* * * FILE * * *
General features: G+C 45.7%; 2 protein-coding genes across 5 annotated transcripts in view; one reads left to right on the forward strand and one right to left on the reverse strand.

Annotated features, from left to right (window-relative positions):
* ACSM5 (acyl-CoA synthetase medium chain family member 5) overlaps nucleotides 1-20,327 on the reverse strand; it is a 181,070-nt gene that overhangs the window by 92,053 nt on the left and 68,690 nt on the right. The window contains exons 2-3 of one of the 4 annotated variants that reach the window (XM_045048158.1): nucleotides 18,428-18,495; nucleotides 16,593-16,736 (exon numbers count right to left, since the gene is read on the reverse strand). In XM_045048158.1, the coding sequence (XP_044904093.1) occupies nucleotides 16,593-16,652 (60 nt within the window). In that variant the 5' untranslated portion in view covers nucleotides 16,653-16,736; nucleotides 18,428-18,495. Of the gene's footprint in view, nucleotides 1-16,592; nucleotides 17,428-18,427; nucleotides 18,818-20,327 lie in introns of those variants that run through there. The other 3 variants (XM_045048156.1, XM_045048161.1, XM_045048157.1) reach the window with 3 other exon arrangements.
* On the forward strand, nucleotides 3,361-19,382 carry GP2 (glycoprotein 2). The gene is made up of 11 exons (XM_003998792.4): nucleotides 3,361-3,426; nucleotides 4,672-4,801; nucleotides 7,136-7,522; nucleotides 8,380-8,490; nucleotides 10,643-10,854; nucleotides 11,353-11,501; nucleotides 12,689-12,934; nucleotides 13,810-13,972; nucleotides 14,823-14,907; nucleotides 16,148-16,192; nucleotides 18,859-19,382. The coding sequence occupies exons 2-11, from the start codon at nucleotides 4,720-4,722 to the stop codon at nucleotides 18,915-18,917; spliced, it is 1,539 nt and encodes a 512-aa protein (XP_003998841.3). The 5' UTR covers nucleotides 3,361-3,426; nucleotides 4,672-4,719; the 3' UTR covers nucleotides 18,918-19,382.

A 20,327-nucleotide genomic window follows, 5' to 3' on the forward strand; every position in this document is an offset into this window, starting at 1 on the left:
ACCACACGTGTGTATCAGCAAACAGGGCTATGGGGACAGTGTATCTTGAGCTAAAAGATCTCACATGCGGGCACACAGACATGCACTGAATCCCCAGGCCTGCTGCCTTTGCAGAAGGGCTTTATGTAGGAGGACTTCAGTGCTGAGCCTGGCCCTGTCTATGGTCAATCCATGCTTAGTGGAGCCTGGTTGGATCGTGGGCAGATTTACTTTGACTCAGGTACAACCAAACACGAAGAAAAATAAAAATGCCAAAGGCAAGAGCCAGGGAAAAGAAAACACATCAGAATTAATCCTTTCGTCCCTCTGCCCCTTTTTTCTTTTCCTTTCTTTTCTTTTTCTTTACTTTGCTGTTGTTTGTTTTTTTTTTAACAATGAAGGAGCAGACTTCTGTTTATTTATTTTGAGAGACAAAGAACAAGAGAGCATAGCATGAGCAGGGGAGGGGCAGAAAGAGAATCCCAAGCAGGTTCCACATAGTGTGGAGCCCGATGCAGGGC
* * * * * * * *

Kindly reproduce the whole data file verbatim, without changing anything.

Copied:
General features: G+C 45.7%; 2 protein-coding genes across 5 annotated transcripts in view; one reads left to right on the forward strand and one right to left on the reverse strand.

Annotated features, from left to right (window-relative positions):
* ACSM5 (acyl-CoA synthetase medium chain family member 5) overlaps nucleotides 1-20,327 on the reverse strand; it is a 181,070-nt gene that overhangs the window by 92,053 nt on the left and 68,690 nt on the right. The window contains exons 2-3 of one of the 4 annotated variants that reach the window (XM_045048158.1): nucleotides 18,428-18,495; nucleotides 16,593-16,736 (exon numbers count right to left, since the gene is read on the reverse strand). In XM_045048158.1, the coding sequence (XP_044904093.1) occupies nucleotides 16,593-16,652 (60 nt within the window). In that variant the 5' untranslated portion in view covers nucleotides 16,653-16,736; nucleotides 18,428-18,495. Of the gene's footprint in view, nucleotides 1-16,592; nucleotides 17,428-18,427; nucleotides 18,818-20,327 lie in introns of those variants that run through there. The other 3 variants (XM_045048156.1, XM_045048161.1, XM_045048157.1) reach the window with 3 other exon arrangements.
* On the forward strand, nucleotides 3,361-19,382 carry GP2 (glycoprotein 2). The gene is made up of 11 exons (XM_003998792.4): nucleotides 3,361-3,426; nucleotides 4,672-4,801; nucleotides 7,136-7,522; nucleotides 8,380-8,490; nucleotides 10,643-10,854; nucleotides 11,353-11,501; nucleotides 12,689-12,934; nucleotides 13,810-13,972; nucleotides 14,823-14,907; nucleotides 16,148-16,192; nucleotides 18,859-19,382. The coding sequence occupies exons 2-11, from the start codon at nucleotides 4,720-4,722 to the stop codon at nucleotides 18,915-18,917; spliced, it is 1,539 nt and encodes a 512-aa protein (XP_003998841.3). The 5' UTR covers nucleotides 3,361-3,426; nucleotides 4,672-4,719; the 3' UTR covers nucleotides 18,918-19,382.

A 20,327-nucleotide genomic window follows, 5' to 3' on the forward strand; every position in this document is an offset into this window, starting at 1 on the left:
ACCACACGTGTGTATCAGCAAACAGGGCTATGGGGACAGTGTATCTTGAGCTAAAAGATCTCACATGCGGGCACACAGACATGCACTGAATCCCCAGGCCTGCTGCCTTTGCAGAAGGGCTTTATGTAGGAGGACTTCAGTGCTGAGCCTGGCCCTGTCTATGGTCAATCCATGCTTAGTGGAGCCTGGTTGGATCGTGGGCAGATTTACTTTGACTCAGGTACAACCAAACACGAAGAAAAATAAAAATGCCAAAGGCAAGAGCCAGGGAAAAGAAAACACATCAGAATTAATCCTTTCGTCCCTCTGCCCCTTTTTTCTTTTCCTTTCTTTTCTTTTTCTTTACTTTGCTGTTGTTTGTTTTTTTTTTAACAATGAAGGAGCAGACTTCTGTTTATTTATTTTGAGAGACAAAGAACAAGAGAGCATAGCATGAGCAGGGGAGGGGCAGAAAGAGAATCCCAAGCAGGTTCCACATAGTGTGGAGCCCGATGCAGGGC